The reason that the Damned had moved so fast, apart from their musical ability and the fact they were in the right place at the right time was  that they had signed to Stiff records. Stiff being an independent were free to act quickly. The producer if the single was no less than pub rock hero Nick Lowe who had a fairly straightforward approach to the job in hand which had led to his nickname of ‘Basher’. The lo-fi product just added to a sense of excitement and urgency.

The Damned however had now aligned themselves with the spirit of pub rock and when the history books were re written they would prove too uncool, basically being 4 guys who liked to get drunk, get on stage and play music fast, for the moment however they were the number two band in Punk.

In the meantime the Clash were everything that the Damned were not. Mick Jones had a fraction of the ability of Brian James and so they had recruited a third guitarist Keith Levene who allegedly had taken lessons from Steve Howe guitarist with Yes. On bass Paul Simonon looked great but was having to be taught the bass line to each song by Jones. Meanwhile Terry Chimes on drums was sound enough but it was clear that he had other ambitions and was not going to be willing to toe any party line for long.


The party line was, of course, being draw by Bernie Rhodes the manager who was keen to stamp his own ideas on the band. As a consequence The Clash were developing a year zero mentality and they were creating an ideological cell as much as a musical entity, rules were being rewritten as was history. The band actually managed to squeeze in their first gig a couple of days before the Dammed supporting the Sex Pistols at The Black Swan in Chesterfield of all places. Presumably they were not that tight as the band retreated into rehearsals for the next few weeks.

On the 29th August the Clash and Buzzcocks appeared in support to the Sex Pistols as the Screen on the Green London where Charles Shaar Murray from the NME wrote, “The Clash are the sort of garage band that should be speedily returned to the garage, preferably with the motor still running”

Shortly afterwards Levene was fired from the group after failing to turn up to rehearsals and the band felt they sounded better without him. Although one of the more talented musicians of the punk era Levene appears to have a personality that people find hard to get along with, without him the band had to try harder and this appeared to pay off. The success of the Clash had a lot to do with the fact that they had two singer/songwriters in the group and ultimately great songs would prove more important than musicianship in the long run. Terry Chimes would leave before the year was finished but by this time Clash were three individuals with a common cause who liked and trusted each other and as a band were getting tighter by the day.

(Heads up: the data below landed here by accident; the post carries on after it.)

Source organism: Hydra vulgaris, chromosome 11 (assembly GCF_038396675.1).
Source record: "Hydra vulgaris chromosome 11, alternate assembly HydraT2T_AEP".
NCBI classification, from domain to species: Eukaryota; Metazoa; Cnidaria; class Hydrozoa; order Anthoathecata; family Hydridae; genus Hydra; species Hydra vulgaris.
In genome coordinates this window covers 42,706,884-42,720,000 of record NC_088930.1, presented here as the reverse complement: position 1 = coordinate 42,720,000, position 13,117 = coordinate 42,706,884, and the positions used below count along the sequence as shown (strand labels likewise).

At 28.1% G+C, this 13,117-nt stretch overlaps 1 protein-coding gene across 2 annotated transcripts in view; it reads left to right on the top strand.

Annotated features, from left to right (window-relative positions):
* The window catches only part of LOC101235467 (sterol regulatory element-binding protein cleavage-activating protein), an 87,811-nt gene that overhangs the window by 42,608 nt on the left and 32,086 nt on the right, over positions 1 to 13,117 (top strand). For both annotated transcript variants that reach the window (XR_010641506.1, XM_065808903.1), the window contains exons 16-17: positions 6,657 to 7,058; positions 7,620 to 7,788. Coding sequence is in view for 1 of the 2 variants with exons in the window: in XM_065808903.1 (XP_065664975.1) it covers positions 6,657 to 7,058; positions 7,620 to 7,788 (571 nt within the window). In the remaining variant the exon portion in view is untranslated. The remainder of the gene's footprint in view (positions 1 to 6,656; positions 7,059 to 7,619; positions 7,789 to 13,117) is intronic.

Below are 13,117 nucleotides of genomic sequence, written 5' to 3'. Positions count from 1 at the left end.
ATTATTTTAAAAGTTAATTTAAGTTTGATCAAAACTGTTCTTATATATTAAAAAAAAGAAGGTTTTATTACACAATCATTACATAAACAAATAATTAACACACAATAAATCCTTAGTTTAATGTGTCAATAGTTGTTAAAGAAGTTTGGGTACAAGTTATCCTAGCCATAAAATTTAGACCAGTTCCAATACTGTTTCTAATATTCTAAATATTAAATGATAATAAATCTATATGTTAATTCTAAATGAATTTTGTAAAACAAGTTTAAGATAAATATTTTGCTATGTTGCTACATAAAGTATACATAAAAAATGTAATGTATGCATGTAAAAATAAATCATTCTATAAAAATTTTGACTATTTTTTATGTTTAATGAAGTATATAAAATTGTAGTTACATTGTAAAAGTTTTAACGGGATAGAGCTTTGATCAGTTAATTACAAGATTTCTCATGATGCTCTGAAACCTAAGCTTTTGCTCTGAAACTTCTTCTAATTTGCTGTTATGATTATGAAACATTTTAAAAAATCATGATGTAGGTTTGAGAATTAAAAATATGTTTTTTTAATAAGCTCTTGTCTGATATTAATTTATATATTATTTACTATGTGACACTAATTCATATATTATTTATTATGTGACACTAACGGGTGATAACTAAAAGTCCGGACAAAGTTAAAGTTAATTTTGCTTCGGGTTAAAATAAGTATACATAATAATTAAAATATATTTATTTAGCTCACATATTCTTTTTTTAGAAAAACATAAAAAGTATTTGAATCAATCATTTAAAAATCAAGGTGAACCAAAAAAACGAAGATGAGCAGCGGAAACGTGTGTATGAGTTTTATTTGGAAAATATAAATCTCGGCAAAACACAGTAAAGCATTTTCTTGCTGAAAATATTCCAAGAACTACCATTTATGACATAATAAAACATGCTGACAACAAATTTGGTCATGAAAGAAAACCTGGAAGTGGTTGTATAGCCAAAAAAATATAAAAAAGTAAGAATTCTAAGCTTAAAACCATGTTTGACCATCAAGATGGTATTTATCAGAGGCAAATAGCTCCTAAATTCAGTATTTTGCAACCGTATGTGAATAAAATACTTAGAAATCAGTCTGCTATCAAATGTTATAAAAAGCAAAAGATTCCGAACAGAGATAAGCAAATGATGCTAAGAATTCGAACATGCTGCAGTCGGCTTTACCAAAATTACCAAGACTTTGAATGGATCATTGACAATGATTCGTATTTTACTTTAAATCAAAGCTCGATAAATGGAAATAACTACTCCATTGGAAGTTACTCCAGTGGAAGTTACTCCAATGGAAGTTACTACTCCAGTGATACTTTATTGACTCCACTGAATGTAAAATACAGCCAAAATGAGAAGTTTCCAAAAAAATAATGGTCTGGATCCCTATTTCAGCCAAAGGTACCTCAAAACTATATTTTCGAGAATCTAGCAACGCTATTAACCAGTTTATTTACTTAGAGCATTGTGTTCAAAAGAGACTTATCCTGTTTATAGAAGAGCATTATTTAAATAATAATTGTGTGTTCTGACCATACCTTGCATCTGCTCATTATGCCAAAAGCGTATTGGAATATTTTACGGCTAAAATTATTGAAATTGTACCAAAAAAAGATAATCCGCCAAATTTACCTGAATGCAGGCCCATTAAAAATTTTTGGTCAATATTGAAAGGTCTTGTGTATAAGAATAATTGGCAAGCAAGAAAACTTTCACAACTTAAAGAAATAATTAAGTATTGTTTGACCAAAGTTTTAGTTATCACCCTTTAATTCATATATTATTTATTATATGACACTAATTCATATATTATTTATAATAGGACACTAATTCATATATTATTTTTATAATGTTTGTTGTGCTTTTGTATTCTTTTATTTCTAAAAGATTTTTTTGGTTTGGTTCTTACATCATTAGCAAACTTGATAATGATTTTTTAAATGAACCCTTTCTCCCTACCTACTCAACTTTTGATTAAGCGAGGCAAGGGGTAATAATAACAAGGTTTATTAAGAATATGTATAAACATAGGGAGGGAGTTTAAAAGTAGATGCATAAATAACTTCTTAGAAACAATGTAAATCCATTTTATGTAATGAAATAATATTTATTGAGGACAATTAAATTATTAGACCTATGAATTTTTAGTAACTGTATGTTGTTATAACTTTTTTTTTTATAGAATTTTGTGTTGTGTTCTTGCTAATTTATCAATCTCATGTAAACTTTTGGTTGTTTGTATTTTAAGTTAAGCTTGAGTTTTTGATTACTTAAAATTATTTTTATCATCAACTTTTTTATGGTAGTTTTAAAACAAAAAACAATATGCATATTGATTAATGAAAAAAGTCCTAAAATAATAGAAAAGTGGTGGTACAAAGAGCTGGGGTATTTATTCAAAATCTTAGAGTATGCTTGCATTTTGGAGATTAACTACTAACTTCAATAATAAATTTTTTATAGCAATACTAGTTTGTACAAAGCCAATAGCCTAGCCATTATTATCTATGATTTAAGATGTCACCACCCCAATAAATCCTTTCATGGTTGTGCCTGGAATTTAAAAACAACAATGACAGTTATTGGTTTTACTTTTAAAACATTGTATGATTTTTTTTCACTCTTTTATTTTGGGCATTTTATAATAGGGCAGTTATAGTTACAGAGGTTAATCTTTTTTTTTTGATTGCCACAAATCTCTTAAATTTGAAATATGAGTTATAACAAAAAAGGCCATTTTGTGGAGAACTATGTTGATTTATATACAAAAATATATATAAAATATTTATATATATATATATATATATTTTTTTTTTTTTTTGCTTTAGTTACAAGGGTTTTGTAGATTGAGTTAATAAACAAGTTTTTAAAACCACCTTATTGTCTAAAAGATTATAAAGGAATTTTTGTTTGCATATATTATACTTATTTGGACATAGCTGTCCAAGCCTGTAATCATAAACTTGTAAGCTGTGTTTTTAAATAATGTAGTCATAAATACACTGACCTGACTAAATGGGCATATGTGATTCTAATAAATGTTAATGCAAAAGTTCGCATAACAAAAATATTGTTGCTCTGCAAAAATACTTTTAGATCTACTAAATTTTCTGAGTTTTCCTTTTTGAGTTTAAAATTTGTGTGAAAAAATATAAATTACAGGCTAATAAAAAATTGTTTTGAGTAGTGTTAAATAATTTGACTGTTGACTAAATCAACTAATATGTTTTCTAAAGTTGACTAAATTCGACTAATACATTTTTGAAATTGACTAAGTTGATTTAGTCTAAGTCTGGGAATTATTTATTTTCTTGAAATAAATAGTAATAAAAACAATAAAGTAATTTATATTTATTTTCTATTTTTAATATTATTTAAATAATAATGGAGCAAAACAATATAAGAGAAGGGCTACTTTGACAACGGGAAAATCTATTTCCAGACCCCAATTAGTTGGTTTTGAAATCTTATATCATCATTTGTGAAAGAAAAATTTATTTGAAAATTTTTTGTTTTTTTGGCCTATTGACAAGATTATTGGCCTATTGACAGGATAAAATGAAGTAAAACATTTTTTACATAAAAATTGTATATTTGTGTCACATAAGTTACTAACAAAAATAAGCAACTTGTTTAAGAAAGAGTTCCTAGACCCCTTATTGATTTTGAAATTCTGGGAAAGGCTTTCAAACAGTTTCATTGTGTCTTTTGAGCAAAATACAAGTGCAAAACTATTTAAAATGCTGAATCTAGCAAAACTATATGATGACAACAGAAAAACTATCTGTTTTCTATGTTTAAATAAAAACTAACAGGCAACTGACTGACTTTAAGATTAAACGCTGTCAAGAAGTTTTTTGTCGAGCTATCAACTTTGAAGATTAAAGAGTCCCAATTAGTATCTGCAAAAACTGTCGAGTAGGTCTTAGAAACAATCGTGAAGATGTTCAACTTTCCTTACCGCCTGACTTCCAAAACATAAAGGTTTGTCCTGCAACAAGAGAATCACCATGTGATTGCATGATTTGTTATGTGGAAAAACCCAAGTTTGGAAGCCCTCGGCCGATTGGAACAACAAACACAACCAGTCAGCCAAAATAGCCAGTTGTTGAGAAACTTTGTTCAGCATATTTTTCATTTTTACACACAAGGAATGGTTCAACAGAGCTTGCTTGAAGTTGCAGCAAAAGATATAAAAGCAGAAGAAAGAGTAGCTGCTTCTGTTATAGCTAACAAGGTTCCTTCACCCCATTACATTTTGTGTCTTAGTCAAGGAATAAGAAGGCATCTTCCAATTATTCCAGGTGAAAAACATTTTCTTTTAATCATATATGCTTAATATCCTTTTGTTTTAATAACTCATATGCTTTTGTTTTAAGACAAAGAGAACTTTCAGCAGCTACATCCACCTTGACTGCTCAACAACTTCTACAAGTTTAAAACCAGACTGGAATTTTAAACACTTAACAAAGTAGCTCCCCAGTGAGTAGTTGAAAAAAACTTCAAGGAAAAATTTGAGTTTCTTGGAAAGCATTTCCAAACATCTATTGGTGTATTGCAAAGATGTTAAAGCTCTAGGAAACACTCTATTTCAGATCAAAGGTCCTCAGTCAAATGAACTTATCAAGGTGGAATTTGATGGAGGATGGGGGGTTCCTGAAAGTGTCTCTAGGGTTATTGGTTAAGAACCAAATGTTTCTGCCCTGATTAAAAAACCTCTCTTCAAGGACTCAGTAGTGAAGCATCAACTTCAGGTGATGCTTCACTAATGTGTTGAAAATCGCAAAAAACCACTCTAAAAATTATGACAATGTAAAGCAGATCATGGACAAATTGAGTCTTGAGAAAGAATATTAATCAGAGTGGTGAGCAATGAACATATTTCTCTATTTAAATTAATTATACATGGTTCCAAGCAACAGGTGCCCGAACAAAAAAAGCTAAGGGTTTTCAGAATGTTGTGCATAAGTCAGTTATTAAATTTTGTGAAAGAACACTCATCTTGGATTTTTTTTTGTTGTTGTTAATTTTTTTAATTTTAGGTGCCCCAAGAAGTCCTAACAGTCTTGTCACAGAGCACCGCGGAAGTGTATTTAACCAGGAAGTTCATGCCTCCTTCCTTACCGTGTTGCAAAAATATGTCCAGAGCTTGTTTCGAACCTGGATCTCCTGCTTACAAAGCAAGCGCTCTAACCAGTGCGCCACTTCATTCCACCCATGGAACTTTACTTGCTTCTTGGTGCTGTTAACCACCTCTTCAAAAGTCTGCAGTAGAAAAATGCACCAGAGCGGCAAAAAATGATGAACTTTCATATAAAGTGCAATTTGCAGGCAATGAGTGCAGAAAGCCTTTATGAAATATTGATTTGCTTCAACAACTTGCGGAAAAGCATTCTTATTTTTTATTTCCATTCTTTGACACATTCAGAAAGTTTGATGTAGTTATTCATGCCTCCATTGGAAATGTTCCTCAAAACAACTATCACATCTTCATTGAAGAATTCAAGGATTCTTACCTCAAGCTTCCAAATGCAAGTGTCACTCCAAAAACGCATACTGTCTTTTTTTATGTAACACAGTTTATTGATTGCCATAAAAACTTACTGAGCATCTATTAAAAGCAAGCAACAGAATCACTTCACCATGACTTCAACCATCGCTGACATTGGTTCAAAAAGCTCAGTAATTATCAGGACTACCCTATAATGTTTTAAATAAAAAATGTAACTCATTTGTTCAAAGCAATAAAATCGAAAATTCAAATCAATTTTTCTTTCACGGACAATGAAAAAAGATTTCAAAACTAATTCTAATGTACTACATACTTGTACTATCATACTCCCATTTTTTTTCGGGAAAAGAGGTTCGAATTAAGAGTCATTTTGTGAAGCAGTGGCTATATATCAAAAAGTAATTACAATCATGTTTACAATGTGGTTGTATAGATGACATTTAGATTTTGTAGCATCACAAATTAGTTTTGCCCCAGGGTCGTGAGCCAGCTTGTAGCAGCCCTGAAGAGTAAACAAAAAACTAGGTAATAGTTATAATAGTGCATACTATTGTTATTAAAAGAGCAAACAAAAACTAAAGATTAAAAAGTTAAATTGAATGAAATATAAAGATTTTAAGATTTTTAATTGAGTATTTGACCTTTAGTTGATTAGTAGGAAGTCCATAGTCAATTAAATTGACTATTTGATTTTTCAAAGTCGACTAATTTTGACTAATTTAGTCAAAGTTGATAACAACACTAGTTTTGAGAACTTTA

The other thing the band had was a sense of style. They had started to purchase cheap clothes from second hand shops and decorate them with sprayed stencils. This looked great, it was cheap and street cred and it created the gang mentality look that had previously been the trademark of the Sex Pistols.


And so, as the year was drawing to a close, there were three decent bands in London and another in Manchester. In addition to this The Heartbreakers had arrived from the USA like a bunch of GIs turning up just as the war was about to be won (instead of nylons and chewing gum the band brought heroin). The Heartbreakers were a bunch of New York punks who featured Johnny Thunders (and Jerry Nolan) from the New York Dolls who arrived ready formed and ready to play-no Black Swan in Chesterfield for them. A couple of months down the line there would be twice as many bands but for the moment five seemed a lot, it was time to put on a tour